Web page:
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GREAT TRANS-OCEAN ROUTES TO DOMINION

FIJI KEY CENTRE

Empire And America Will

Share Traffic

N.Z.P.A. Special Correspondent

Rec. 2.30 p.m.

LONDON, July 17.

If the air services of the Brit'ish Overseas Airways Corporation and Qantas Airways are extended across the Tasman the change will not interfere with the . activities of Tasman Empire Airways, Limited, which will continue to operate as a local service, in due course perhaps making daily flights if the traffic-is sufficient.

The flying boats in use will be inevitably replaced by faster '.land planes when these become available, and the Lancastrian aircraft will be eventually replaced on the England-Sydney-Auckland run < by the planned Tudor II aircraft, but these are unlikely to be introduced until the Dutch East Indies are liberated, since they will not be capable of making the long flight from Colombo to Australia.

New primary interest in airlines .. lies in the - trans-Pacific route to Auckland. The basis on which this will be operated is now outlined, but is yet uncertain when the services will start.

Form Joint Company

It is proposed that the United Kingdom, Australia and New Zealand form a joint company, which will operate over the route from Vancouver to San Francisco, Honolulu, Canton and Fiji. From Fiji the route will divide, one branch going to Auckland and the other to Sydney. Canada also has extensive plans for the Pacific, and : it is intended that trans-Canada Airlines will operate along . the same route to Auckland. It is likely that an American company will wish to operate the same number of . services.. as the British lines over this route'

The type of aircraft to be used by the Australian-New Zealand-British company has not yet been decided. The operating plans will be based on an international agreement and the route will be divided according to the capacity and schedules between such international carriers as may wish to operate.

Each country will meet its own operating costs, but the revenues will be pooled. . The England to Vancouver route will be operated by Boac and Transcanada Airlines.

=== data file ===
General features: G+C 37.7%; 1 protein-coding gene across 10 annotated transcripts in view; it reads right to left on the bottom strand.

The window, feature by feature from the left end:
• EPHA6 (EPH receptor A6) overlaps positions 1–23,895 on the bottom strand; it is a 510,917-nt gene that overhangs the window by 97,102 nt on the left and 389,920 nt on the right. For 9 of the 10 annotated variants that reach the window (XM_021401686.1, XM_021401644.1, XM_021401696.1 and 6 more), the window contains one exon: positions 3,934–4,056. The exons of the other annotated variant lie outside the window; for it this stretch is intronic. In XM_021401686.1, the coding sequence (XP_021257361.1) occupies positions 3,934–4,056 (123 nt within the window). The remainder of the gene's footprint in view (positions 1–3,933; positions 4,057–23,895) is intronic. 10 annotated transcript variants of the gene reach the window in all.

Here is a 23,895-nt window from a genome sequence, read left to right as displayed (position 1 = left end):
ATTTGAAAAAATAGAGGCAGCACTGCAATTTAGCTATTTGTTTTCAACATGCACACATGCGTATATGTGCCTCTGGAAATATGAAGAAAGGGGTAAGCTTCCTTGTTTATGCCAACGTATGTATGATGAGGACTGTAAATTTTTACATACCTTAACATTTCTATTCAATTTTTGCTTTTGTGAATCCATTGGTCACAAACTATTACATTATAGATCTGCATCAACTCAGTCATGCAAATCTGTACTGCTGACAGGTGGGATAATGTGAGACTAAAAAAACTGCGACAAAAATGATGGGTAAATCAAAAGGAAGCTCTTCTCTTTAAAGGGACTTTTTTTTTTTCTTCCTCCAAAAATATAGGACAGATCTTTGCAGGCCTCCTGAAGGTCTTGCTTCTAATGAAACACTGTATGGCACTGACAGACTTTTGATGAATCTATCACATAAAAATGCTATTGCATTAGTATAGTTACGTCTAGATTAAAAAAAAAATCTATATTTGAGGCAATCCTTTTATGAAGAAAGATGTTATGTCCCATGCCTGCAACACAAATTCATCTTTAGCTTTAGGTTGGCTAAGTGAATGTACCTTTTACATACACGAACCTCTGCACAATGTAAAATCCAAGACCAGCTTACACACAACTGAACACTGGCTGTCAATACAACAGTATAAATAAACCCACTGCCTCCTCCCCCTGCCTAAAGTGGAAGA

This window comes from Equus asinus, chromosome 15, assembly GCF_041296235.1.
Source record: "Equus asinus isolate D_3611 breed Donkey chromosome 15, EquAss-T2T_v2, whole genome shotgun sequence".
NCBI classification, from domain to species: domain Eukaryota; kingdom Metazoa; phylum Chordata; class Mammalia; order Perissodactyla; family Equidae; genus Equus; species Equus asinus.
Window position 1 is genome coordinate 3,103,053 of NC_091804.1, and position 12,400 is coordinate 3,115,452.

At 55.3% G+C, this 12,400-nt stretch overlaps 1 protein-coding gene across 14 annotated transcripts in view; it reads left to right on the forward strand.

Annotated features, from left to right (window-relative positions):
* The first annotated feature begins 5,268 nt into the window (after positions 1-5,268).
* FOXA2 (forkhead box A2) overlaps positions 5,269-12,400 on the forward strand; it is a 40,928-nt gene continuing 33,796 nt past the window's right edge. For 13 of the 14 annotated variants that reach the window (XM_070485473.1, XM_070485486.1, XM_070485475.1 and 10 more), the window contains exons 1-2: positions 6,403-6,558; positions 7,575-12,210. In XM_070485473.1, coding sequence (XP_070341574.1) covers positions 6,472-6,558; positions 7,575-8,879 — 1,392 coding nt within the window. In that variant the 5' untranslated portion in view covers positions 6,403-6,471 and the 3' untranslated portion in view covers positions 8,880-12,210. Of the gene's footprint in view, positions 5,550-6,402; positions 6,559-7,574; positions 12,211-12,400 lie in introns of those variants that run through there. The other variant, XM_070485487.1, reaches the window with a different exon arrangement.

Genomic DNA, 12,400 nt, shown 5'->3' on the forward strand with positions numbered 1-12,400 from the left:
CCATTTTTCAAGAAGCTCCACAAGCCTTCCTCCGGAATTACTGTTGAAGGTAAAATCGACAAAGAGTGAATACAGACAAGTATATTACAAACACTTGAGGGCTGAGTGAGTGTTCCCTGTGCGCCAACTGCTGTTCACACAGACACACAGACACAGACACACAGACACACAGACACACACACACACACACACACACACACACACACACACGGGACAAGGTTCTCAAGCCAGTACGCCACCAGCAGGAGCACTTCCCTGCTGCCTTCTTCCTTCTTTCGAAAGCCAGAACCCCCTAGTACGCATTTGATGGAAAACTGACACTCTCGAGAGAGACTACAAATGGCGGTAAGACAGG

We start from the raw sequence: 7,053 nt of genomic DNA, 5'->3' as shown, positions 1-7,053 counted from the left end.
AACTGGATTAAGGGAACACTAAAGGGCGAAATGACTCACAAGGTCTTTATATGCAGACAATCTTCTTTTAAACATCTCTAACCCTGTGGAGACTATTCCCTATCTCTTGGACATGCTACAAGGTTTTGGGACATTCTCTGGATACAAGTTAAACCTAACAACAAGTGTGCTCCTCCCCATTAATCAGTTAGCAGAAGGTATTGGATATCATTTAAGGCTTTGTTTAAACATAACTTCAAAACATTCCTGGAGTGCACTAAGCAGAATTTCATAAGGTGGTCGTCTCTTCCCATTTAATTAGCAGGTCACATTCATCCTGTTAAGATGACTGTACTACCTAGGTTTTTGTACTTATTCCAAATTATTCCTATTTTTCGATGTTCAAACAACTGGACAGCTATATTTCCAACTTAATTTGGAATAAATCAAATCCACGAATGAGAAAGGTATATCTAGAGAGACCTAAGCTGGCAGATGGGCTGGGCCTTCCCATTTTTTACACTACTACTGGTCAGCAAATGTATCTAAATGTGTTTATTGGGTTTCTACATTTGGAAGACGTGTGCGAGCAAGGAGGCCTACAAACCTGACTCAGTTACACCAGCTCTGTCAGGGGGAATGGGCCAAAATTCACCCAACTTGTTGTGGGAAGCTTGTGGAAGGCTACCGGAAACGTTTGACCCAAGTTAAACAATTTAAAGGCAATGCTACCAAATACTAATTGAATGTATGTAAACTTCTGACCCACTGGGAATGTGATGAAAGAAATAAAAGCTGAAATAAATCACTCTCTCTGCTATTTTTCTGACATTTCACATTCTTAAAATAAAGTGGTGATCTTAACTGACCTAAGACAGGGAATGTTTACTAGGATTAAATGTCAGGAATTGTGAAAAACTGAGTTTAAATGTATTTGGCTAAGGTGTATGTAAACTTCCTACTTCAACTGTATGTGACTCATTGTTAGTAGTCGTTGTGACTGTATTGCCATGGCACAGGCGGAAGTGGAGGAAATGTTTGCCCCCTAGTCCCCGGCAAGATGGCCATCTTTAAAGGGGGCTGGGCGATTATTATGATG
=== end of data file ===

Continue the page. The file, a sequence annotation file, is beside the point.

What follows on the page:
New Zealand will also be directly interested in the development of the airlines in the South Pacific zone. The R.N.Z.A.F. has been operating a transport organisation.in this zone throughout the war, primarily to maintain operational squadrons in the Bismark and Solomon Islands. It has also provided a quasi-military service to meet British and New Zealand administrative requirements. Flying Control Organisation The Dominion has an extensive meteorological communication and flying control organisation throughout the Pacific islands zone on a military basis. It is directly concerned in post-war needs in this area and the means of effecting a transition from a military to a civil service. Niw Zealand is chiefly interested in Samoa, the Cook Islands and the Tokelaus and the Government proposes to provide an air service in the post-war era .to these islands, mainly .to meet administration, health and educational requirements. Owing to the uneconomic nature of the air service in this very sparsely inhabited zone, it is hoped that some form of joint organisation representing the United Kingdom, Australia and New Zealand will be developed and consideration is being given to this by the three Governments.

As reported, the recent conference divided into three committees, one dealing with the organisation of the Commonwealth Air Transport Council, its secretariat and the scope of thj council's work.

Sir' William Hildred, of the Ministry of Aircraft Production, presided over this.

The second . committee, presided over by Viscount Swinton, chairman of the conference, dealt with air routes and their operation and questions other than technical. Air-Commodore A. de T. Nevill, representing N%w Zealand, presided over the third committee, dealing with the technical organisation and ground facilities on air routes.

The organisation committee considered a question raised by New Zealand regarding Commonwealth co-operation in aeronautical research development. It w'as of the opinion that it would not be proper for the council itself to undertake research, but it would encourage initiation of research. The council, through its secretariat, would maintain the closest contact with the proposed council of co-ordination of aeronautical research within the Empire, if and Avhen that was established.

This article text was automatically generated and may include errors. View the full page to see article in its original form.
Permanent link to this item

http://paperspast.natlib.govt.nz/newspapers/AS19450718.2.76

Bibliographic details

GREAT TRANS-OCEAN ROUTES TO DOMINION, Auckland Star, Volume LXXVI, Issue 168, 18 July 1945

Word Count
686

GREAT TRANS-OCEAN ROUTES TO DOMINION Auckland Star, Volume LXXVI, Issue 168, 18 July 1945

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